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A rock band in Pretoria, South Africa, is rocking the pious with a concert calling for “freedom from religion” (the National Secular Society reports). The 777 Rock Against Religion show, featuring seven of South Africa’s “most outspoken rock and metal” acts is organised by local trio Architecture Of Aggression. It has already angered some Christians who have made their voices heard on the band’s website. Brothers Anton and Van Alberts and William Bishop say the concert would be a “a peaceful protest against the injustices caused in the name of religion against people of different faiths or the non-religious. Anton said: “We want to bring to people’s attention all the atrocities committed in the name of religion.”

The band’s 777 statement reads: “religion served a purpose to our distant ancestors in many different, subtle and even useful manners. It helped explain ‘mysteries’ such us the seasonal cycles, creation and where storms come from. It also stimulated the imaginations of early humans with stories of great gods and miracles. It also served as a useful tool in early civilisations and among nomad tribes, where circumcision could prevent disease in the male population, where eating the wrong animals could lead to infection by parasites and worse. But we have no more need for these controls,” it read.

Humanity now had intelligent ideas and understanding of how the universe functioned and possibly how it came into being as well, the statement said. “There is no need for religious dogmatism in our modern, educated, reasoning society any more. “It is not only redundant but extremely limiting to us as a species. There will always be a place for it, as there will always be a place for the Tooth Fairy, Santa Claus and the Easter Bunny,” the statement continued.

Bishop said they wanted to break the silence on a subject still considered taboo in South Africa. “You can’t talk about it. We want to get people to speak about it, to provoke people to speak freely and say that it’s okay not to be religious.”

Van said: “We want people to speak their mind without running the risk of losing their job or being ostracised by their families.”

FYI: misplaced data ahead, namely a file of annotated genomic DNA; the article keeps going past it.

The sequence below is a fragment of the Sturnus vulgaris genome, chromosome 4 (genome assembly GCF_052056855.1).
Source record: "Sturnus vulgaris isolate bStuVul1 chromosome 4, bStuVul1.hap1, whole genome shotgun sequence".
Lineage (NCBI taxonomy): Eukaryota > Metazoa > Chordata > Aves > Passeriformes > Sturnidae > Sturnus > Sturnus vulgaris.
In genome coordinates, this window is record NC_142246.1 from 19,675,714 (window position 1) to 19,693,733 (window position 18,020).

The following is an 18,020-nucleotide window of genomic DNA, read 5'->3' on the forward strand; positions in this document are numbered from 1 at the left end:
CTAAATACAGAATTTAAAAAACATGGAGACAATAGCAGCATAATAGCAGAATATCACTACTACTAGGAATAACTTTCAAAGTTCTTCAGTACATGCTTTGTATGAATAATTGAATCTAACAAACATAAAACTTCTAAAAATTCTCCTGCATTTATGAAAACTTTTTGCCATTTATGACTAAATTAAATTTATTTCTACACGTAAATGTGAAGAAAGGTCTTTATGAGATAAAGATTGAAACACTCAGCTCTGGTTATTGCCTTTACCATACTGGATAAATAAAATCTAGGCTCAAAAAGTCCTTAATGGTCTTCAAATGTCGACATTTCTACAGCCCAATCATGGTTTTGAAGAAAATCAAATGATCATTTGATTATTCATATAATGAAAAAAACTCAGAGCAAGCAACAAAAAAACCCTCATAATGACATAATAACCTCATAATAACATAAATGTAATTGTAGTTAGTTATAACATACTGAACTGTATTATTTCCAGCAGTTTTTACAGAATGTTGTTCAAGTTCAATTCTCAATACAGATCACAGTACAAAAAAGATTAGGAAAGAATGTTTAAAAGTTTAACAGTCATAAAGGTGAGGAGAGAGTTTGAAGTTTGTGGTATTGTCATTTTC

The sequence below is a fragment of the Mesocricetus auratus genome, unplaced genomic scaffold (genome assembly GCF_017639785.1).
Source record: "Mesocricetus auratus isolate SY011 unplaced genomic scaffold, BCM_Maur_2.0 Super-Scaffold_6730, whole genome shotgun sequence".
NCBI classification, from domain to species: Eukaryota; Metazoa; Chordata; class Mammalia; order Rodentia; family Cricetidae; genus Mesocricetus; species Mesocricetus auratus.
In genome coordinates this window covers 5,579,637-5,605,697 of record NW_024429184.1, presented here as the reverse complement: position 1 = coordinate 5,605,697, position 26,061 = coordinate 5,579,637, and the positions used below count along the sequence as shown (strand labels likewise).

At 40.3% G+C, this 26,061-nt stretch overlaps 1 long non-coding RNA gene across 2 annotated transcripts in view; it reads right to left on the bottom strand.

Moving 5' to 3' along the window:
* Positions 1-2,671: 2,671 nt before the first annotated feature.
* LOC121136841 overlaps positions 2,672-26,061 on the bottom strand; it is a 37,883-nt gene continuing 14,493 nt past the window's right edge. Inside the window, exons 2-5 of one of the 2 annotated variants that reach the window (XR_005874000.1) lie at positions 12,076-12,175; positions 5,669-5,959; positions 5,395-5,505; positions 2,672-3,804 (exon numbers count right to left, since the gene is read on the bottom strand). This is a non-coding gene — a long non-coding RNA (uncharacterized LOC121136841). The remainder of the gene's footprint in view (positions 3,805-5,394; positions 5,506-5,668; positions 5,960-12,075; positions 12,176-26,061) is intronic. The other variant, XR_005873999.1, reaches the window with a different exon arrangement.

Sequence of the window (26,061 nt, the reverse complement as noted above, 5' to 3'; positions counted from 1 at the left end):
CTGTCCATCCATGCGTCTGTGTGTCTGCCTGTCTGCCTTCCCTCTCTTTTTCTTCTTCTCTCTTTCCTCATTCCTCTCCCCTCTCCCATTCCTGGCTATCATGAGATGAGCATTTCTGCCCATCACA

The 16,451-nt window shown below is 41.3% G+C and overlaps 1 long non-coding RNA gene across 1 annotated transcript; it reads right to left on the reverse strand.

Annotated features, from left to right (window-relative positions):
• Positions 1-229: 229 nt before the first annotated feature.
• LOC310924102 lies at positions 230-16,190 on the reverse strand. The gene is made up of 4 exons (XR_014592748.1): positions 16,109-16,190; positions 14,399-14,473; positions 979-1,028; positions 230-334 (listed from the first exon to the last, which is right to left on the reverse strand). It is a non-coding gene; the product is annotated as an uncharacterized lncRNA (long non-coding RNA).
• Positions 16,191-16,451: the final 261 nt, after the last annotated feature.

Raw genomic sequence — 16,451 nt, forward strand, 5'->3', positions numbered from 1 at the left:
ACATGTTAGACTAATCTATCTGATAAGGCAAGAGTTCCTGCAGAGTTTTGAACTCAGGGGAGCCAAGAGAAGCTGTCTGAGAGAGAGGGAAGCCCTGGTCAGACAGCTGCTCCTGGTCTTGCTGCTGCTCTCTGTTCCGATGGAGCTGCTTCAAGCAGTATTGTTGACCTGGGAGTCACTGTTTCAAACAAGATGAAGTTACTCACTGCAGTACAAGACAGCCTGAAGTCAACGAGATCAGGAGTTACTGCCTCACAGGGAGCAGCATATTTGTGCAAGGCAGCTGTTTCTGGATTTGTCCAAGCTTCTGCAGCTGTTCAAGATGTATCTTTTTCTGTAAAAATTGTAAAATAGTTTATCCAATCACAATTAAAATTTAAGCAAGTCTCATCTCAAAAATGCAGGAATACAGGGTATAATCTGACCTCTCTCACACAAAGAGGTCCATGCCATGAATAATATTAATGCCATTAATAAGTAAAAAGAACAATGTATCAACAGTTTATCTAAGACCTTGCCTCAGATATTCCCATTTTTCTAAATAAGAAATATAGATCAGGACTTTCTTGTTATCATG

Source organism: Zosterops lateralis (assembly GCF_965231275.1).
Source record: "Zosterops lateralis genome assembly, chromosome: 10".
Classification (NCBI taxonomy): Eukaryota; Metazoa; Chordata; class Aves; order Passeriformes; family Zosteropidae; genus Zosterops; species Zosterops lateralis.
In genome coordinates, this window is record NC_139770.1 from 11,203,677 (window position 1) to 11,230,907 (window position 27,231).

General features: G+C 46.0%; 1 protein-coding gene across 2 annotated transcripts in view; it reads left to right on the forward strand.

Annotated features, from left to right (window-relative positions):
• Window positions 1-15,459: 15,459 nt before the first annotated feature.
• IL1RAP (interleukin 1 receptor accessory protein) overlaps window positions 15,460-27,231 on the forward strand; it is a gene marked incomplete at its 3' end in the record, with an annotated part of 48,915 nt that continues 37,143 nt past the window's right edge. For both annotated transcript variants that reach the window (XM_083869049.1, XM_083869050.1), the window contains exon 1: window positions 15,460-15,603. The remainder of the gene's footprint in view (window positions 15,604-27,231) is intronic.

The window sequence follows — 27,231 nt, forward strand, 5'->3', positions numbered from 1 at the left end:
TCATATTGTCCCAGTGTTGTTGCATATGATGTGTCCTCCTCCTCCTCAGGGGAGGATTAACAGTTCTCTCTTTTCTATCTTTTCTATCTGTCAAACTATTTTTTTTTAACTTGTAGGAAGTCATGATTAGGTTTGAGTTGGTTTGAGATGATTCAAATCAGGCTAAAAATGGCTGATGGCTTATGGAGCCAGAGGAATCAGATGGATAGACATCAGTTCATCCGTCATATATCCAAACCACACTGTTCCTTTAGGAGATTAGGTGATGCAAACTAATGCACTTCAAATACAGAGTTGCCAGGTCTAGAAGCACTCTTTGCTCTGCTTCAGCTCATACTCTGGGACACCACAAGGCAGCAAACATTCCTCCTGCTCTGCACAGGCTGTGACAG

The three said that some mainstream bands pulled out of the show for fear of losing their fan base or what their parents would think of them. “We don’t want people to believe what we believe,” said Anton. “We want to challenge the religious to read the texts of other religions and not to hate or judge other people because they don’t know or understand them.”

The band said: “If we see someone wearing a ‘I love Jesus’ shirt we leave them alone, that’s their thing. The religious need to be educated. If you speak out against religion you are immediately seen as demonic. There is no in-between for them. You are not allowed to have a different point of view,” said Anton.

Van said that the conservatives were becoming more conservative and that there was a new crusade mentality, as well as increased fundamentalism. “The religious do not take what they’re told and think about it; they take it literally,” said Anton, referring to Amal Nassif, 37, who severely damaged her eyes after staring into the sun for a full minute. Benoni “visionary”, teenager Francesca Zackey, told her that the sun would begin spinning at dusk and allow believers to see the Virgin Mary appear in it. “For humanity to prosper we need to move forward and tone down religion,” said Anton.

The band planned to hold the concert annually and in the future invite poets and other artists. “We’d like to get a speaker like (famous atheist and author) Richard Dawkins and get the idea out there,” said Anton.

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